Every once in a while a book comes along that completely changes the way scholars think about their field. In the realm of what is referred to as “Action Theory,” Elizabeth Anscombe’s Intention was such a book. Together with Ludwig Wittgenstein and Gilbert Ryle, Elizabeth Anscombe pioneered a revolution in philosophical thought that replaced the Cartesian paradigm of inner reflection with an emphasis on thought and meaning grounded in intersubjective practices and public criteria of meaning.
John Hyman works in the tradition of analytic philosophy of mind just described. His previous work has been in aesthetics (he is Professor of Aesthetics at Oxford) but, over the years, he has developed a position in action theory that is informed by the work of philosophers in the tradition mentioned above. In the book under review, Hyman works through the work of the philosophers just mentioned and advances a new way of thinking about human agency. His book should be of special interest to lawyers as it contains illuminating discussions of many topics found in law (e.g., will, action, act and knowledge).
Hyman’s book centers on what he calls “The Modern Theory of the Will.” Starting with Descartes and running through much of British Empiricist philosophy (as well as Bentham and Mill), human action is conceived of as a mental act of will that manifests itself in physical action. As the source of all voluntary or intentional action, the will is the engine of human activity: the will is the mark of human agency.
Hyman argues that the Modern Theory of the Will is a simplistic and explanatorily troubled picture of human action. It is simplistic in that all of human action is reduced to a single paradigm: the will as the seat of all action. It is explanatorily troubled because, owing to its simplicity, there is confusion over the proper explanatory categories for human action. I shall consider one of these in a moment. First, let me present Hyman’s taxonomy for understanding human action.
The centerpiece of Hyman’s analysis is his view that human action has four distinct and irreducible dimensions: physical, psychological, ethical and intellectual. The principal error of the modern theory of the will is to confuse and conflate these four dimensions. By disentangling each of these from the garbled narrative that is the modern theory of the will, Hyman demonstrates how human action can be understood in more perspicuous and efficacious terms.
One of the best examples of the power of Hyman’s four dimensions of human agency is found in the distinction between intentional and voluntary action. At least since Anscombe, voluntariness and intention have been joined together. The conventional wisdom is that an act done intentionally is done voluntarily. Hyman shows why this view is false. In drawing the distinction between these two concepts, Hyman identifies voluntariness not as a psychological notion but as an ethical one. An act is voluntary, Hyman argues, “if it is due to choice as opposed to ignorance or compulsion.” (P. 7.) Voluntariness is a negatively-defined concept. A certain act is voluntary “if, and only if, it is not done out of ignorance or compulsion.” (P. 77.) Compulsion, such as duress, has the effect of negating voluntariness. Hyman shows how voluntariness—properly understood—gives us fresh insight into duress. If he is right, then the law may need to rethink its understanding of this central notion.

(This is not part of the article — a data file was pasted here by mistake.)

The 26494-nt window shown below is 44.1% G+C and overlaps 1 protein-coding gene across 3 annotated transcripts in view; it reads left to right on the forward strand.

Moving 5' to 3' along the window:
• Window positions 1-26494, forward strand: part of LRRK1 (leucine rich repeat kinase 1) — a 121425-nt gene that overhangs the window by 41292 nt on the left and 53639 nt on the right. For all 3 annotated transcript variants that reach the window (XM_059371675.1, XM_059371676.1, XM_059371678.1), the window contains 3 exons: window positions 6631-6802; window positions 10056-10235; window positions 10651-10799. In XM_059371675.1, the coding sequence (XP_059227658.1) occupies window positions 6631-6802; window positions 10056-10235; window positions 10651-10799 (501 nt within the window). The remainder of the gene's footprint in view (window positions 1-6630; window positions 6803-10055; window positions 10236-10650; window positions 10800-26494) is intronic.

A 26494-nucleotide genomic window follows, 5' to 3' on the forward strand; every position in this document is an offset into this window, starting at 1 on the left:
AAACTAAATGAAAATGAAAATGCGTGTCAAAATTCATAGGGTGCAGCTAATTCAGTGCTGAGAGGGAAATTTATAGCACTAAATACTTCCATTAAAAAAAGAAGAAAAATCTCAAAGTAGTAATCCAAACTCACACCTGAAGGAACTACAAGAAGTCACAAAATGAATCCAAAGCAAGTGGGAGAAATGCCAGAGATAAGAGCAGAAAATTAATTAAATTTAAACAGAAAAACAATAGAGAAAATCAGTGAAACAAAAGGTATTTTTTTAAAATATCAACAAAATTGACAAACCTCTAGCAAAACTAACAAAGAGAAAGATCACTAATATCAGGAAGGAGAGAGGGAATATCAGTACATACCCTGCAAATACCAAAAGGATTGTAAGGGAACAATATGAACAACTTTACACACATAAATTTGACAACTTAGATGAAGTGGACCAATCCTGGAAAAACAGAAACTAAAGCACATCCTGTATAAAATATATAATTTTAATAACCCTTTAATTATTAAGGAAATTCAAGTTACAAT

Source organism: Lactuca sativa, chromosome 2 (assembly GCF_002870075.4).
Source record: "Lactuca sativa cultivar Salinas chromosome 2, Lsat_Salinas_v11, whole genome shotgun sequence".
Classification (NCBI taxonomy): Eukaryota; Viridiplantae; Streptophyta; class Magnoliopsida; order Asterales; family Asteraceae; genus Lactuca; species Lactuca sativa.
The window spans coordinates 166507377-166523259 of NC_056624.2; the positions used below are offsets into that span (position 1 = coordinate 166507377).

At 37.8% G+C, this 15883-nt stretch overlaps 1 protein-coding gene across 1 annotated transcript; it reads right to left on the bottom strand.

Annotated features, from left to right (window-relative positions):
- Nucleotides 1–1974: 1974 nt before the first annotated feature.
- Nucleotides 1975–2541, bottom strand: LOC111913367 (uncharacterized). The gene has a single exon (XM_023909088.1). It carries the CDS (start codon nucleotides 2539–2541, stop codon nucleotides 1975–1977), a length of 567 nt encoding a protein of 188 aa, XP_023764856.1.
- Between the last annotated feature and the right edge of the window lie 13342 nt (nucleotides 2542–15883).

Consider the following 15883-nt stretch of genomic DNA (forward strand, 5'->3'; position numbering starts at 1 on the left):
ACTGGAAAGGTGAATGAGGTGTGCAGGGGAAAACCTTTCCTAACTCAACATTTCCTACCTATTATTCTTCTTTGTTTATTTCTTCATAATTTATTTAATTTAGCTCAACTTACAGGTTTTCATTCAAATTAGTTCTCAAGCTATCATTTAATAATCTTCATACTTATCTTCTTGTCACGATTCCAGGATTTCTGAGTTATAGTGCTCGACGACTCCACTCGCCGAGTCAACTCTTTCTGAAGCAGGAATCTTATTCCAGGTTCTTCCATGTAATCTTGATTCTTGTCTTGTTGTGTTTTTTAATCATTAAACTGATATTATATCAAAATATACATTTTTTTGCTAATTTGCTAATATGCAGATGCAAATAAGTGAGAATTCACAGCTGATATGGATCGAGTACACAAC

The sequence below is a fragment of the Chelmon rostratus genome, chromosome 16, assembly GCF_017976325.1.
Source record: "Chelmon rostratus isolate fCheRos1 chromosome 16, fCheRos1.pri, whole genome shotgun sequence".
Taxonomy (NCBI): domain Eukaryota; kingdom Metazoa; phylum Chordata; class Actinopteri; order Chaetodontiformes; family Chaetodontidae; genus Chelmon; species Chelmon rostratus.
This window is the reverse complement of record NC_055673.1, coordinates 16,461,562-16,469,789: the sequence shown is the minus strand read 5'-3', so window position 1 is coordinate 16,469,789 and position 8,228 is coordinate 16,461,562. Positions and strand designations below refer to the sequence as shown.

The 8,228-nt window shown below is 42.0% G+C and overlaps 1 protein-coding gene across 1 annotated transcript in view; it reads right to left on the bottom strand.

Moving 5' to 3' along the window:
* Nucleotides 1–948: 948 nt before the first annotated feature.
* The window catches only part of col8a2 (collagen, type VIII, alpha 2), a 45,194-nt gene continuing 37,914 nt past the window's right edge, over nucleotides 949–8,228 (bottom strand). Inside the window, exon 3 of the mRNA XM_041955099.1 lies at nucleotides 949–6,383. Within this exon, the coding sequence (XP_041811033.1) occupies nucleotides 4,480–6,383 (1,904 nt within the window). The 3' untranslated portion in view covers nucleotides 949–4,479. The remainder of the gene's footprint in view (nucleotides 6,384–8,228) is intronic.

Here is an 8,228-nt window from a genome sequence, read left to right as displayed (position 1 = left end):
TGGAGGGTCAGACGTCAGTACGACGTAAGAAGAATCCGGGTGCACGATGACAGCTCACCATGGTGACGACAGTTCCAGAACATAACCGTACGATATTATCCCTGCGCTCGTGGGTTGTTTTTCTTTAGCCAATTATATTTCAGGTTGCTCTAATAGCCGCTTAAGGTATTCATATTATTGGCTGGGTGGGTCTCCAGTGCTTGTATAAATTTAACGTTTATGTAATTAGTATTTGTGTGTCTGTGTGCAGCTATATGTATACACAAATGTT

I shall consider Hyman’s argument from the point of view of contract law. The question about duress, Hyman argues, is “whether a person who acts under duress acts voluntarily.” (P. 81.) When voluntariness is linked with the intentional, this can lead to paradox. In one of the most interesting discussions in Action, Knowledge & Will, Hyman analyses this paradox, specifically in the legal context. Generally speaking, “voluntariness is associated with choice.” (P. 81.) When he was Lord Chief Justice, Lord Widgery gave the following summary of duress in a perjury case (Hudson and Taylor). He wrote:
It is clearly established that duress provides a defence in all offences including perjury (except possibly treason or murder as a principal) if the will of the accused has been over- borne by threats of death or serious personal injury so that the commission of the alleged offence was no longer the voluntary act of the accused.
Hyman notes that “the majority of judgements in criminal and civil cases involving duress have endorsed Lord Widgery’s position.” (P. 82.) But there is an opposing view, one held by some jurists and not a few scholars. The view is simply stated: threats, no matter how terrible, “influence but do not abolish choice, and therefore do not negate voluntariness.” (P. 82.) This position—Hyman dubs it “the revisionist position”—has serious implications, if for no other reason than “[a]t the limit, it might seem to undermine the justification for a defence of duress entirely.” (P. 83.) Hyman puts it this way: “a person who gives way to duress could choose to resist, even if doing so would be dangerous; and a person who pays a fine or joins the army as a conscript could refuse to do so, even if this would be unwise, futile, or wrong.” (P. 81.) Taken together, the two positions present an antinomy (a paradox) about duress, which expresses itself in competing intuitions.
Getting clear about duress means understanding the relationship between ability, possibility, and choice. In every case of duress, the victim could have refused to comply with the demand and endured the threatened act. In such situations, we say “I had no choice.” Hyman thinks that this statement—which is quite common in such circumstances—is “a clue rather than a solution to the puzzle about voluntariness and choice.” (P. 93.)